If you're looking to add gesture controls to your projects, or are interested in innovative new interfaces, Flick can be a great addition to your Raspberry Pi. Find out more about the Flick family at the Pi Supply website here. Thanks to Aaron, Francesco and John at Pi Supply for their help with this review.
15 November 2017
I am delighted to say that my book Super Skills: How to Code has been shortlisted for the ALCS 2017 Educational Writers’ Award. The book was illustrated by Venitia Dean and published by QED Publishing/Quarto.
Each chapter covers a different super skill in coding, using Scratch to make interactive programs and HTML for website design. The book includes one of my favourite Scratch games of those I've created, a platform game called Treetop Catnap.
The judges said: "Providing a lively way into an exciting new subject for all age groups, this book approaches complex ideas with both humour, and beautiful clarity. Full of handy tips and easy-to-understand instructions, it succeeds in making coding a fun activity for both boys and girls."
The other shortlisted entries are:
- Secrets Of The Sea (Author: Kate Baker; Illustrator: Eleanor Taylor)
- Fluttering Minibeast Adventures (Author: Jess French; Illustrator: Jonathan Woodward)
- Genius! The Most Astonishing Inventions Of All Time (Author: Deborah Kespert; Designer: Karen Wilks)
- Tree Of Wonder: The Many Marvelous Lives Of A Rainforest Tree (Author: Kate Messner; Illustrator: Simona Mulazzani)
- The Book Of Bees (Author: Wojciech Grajkowski; Illustrator: Piotr Socha; Translator: Agnes Monod-Gayraud)
The winner will be announced at the All Party Writers Group (APWG) Winter Reception at the House of Commons on Tuesday 5th December.
I'd like to thank the team at QED and illustrator Venitia Dean for all their great work on How to Code, and the judging panel and organisers for reviewing and shortlisting the book. You can find out more about How to Code here, and you can play Treetop Catnap below if you have a compatible browser (click flag to start; cursor keys move, space jumps):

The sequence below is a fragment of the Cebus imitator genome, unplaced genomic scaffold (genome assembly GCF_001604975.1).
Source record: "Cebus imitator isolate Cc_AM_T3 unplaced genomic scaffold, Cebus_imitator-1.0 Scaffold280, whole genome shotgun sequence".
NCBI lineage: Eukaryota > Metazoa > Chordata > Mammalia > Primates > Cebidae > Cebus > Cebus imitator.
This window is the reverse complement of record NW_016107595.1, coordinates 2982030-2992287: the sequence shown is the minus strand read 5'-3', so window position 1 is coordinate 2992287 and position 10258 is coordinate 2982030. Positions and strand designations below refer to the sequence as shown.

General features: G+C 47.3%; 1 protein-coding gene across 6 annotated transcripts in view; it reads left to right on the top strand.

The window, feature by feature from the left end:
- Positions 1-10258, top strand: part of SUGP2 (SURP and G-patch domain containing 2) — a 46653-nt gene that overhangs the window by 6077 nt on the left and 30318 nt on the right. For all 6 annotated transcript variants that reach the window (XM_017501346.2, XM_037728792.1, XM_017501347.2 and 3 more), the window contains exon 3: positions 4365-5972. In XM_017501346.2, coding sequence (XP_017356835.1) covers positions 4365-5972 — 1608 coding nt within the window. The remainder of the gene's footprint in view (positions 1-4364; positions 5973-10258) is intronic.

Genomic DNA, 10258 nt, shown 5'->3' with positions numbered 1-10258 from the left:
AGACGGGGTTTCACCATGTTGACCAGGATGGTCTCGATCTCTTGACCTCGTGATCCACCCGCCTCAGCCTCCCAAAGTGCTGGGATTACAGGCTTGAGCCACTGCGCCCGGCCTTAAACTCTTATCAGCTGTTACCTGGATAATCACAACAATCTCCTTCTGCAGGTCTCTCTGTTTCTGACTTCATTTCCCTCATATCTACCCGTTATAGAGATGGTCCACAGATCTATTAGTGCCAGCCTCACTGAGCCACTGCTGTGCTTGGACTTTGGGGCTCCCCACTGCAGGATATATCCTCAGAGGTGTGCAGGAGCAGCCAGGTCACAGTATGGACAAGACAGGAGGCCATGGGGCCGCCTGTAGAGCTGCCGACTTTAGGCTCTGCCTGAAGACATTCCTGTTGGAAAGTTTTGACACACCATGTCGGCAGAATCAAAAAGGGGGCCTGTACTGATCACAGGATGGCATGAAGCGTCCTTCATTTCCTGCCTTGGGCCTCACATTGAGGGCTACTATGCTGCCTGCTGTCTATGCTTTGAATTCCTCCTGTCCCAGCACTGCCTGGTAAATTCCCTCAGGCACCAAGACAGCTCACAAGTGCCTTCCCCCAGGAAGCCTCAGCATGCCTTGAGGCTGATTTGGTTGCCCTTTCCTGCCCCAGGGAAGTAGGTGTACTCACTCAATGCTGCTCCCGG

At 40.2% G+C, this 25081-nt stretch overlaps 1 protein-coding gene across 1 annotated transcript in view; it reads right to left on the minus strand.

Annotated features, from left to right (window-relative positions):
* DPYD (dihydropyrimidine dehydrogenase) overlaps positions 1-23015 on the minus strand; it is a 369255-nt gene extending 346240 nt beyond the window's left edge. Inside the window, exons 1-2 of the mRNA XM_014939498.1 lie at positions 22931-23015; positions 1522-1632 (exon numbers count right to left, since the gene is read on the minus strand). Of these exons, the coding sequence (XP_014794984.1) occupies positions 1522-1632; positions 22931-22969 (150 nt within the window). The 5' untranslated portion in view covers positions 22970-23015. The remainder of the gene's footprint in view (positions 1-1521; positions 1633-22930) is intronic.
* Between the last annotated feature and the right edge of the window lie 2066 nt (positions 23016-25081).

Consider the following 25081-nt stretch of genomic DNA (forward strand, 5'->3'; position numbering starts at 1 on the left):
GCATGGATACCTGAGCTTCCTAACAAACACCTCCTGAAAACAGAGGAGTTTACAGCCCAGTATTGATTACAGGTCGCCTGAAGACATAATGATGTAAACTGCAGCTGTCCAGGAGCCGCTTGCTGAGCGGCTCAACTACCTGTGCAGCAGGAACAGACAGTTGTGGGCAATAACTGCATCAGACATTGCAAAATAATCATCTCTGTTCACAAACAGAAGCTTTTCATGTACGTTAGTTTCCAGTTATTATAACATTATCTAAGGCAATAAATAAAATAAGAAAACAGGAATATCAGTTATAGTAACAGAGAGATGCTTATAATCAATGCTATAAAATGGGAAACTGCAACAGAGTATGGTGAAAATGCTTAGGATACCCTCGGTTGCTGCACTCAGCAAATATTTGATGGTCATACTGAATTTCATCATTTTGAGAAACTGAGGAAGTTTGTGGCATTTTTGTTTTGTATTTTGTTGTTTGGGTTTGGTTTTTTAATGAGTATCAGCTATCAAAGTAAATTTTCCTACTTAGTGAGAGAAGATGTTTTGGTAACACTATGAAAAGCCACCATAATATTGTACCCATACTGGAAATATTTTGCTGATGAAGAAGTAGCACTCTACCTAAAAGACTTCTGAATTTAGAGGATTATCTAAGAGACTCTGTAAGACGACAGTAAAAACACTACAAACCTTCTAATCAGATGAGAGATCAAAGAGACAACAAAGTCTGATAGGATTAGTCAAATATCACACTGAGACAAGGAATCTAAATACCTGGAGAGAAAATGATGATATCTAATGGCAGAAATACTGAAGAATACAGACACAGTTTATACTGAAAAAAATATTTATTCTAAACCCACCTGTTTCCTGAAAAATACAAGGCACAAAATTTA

[UPDATE: Congratulations to Piotr Socha, Wojciech Grajkowski and Agnes Monod-Gayraud on winning with The Book of Bees! Many thanks to ALCS, the Society of Authors and the APWG for a lovely evening on the Terrace at the House of Commons, and for shortlisting How to Code for the award.]
12 November 2017
Last week I dropped in to the London studio of Fun Kids to be interviewed for the Science Weekly podcast. Host Dan asked me about computer code, where it comes from, and how computer languages work. It was a lot of fun taking part in the interview, and I would like to thank host Dan and producer Imogen for having me along. As always with these things, I thought of better answers to some of the questions on the tube home!
The interview was recorded to coincide with the publication of Coder Academy, which is out now and provides an introduction to Scratch programming and simple web design. The book is aimed at children aged 7-10 years old, and includes lots of interactive activities on the page. You can take Scratch further with Scratch Programming in Easy Steps and Cool Scratch Projects in Easy Steps. Follow those links to get free chapters and bonus content.
You can hear the podcast using the player below. For more episodes, or to find a link to play this one in your favourite player, check out the Fun Kids Science Weekly here.